Vienna, magnet for all of the enormous Hapsburg Empire, was a pressure cooker waiting to explode.  So said our speaker, Gavin Plumley, when he addressed the assembled members for our January lecture.  

Since 1848 Europe had been subject to revolution, Italy and Germany to name but two.  Within the Hapsburg Empire similar feelings were stirring and the Emperor had made one or two minor concessions, but by 1914 matters reached the explosive point and after that fatal gunshot Europe was at war.

Before all that happened, Vienna was a hotbed of ideas.  Hitler, Trotsky and Stalin were all there at the same time, Gustav Mahler was in charge at the State Opera House, Otto Wagner was the architect of the most modern buildings, Egon Schiele was producing outlandish paintings, Gustav Klimt was changing his style from traditional to symbolism and Sigmund Freud was on the edge of medical thought.

In his efforts to revive the importance of the Empire the Emperor decided to enhance Vienna.  He demolished the old ramparts and built the Ringstrasse, decreeing that it should be lined with important and impressive buildings.  To achieve this he sold the land to various groups, newly wealthy tradesmen and the Rothschilds among them.

The first building to be erected was the Catholic Cathedral, modelled on Chartres.  It was followed by the Stock Exchange in 1873.  Unfortunately the stock market crashed shortly afterwards, and two decades of depression followed, adding to the social tension already simmering.

St Stephen's Cathedral, Vienna.

The demolished Old Court Theatre.

The first sign of the new thinking was a production of Die Fledermaus, Strauss's satire on the moneyed classes; Karl Hofffner, the librettist, wrote for Act 2, 'Happy is he who forgets what can no longer be changed".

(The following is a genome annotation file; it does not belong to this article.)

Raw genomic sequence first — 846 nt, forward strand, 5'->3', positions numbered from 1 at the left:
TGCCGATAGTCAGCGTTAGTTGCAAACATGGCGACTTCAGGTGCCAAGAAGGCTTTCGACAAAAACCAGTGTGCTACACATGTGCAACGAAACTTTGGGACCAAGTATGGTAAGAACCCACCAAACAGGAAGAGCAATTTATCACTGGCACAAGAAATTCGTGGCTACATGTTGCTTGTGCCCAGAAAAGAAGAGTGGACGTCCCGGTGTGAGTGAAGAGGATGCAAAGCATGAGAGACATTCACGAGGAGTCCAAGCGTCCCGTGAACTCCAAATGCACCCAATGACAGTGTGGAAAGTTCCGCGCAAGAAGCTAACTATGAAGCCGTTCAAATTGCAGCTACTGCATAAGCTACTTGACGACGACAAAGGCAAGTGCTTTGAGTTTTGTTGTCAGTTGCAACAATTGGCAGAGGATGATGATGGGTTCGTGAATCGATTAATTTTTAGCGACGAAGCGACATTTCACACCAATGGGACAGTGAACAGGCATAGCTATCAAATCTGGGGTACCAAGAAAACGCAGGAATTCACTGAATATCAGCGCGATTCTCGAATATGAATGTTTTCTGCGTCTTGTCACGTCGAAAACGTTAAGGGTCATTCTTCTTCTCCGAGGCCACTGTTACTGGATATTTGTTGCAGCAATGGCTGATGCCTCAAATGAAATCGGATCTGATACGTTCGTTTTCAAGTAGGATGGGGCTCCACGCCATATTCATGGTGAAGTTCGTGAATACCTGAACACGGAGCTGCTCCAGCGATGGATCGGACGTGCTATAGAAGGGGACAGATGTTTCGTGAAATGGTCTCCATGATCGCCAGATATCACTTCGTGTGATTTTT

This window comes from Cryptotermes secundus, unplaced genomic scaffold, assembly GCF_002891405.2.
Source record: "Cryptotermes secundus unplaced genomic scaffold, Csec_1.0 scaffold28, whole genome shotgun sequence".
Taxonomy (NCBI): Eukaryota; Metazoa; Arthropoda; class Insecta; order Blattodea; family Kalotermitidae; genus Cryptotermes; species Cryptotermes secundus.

In 1895 a new mayor was elected, Karl Lueger, who was anti-semitic.  The Emperor considered him a revolutionary and it was two years before his appointment was ratified.  Lueger is credited with much of the modernising of Vienna but his attitudes added fuel to the fire.

In 1888 the Old Court Theatre was demolished and Klimt painted a conventional image of the auditorium, including people whom he admired.  Klimt had benefitted from the relatively liberal education system in Austria and he and his brother, Ernst, were recommended by their teacher to work on interiors.  They were successful in obtaining commissions, including from the King of Romania who had built himself a new castle.

He was involved in several of the new buildings along the Ringstrasse, including an Italian Renaissance style edifice for the University (founded in 1365).

From 1897 onwards Klimt and many other famous names gathered at the CafĂ© Sperl.  In 1898 several artists decided that they would 'regret the Academy of Fine Arts'.  They were fortunate to have a sympathiser in Joseph Olbrich who built the Secession.  A brand new art gallery, in the same part of town as the Academy of Fine Arts where these rebellious modern artists were able to display their works.

Gavin Plumley's then drew our attention to the architect, Otto Wagner, showing us his forward thinking mental hospital, the railway network for Vienna, a Renaissance style block of flats and the imposing Post Office.

The evening finished with excerpts from Mahler, Strauss and Schoenberg, summing up the amazing variety of artistic endeavour which flourished in Vienna at the turn of the nineteenth and twentieth centuries.

The Arts and Culture of Fin de Siecle Vienna: Gavin Plumley.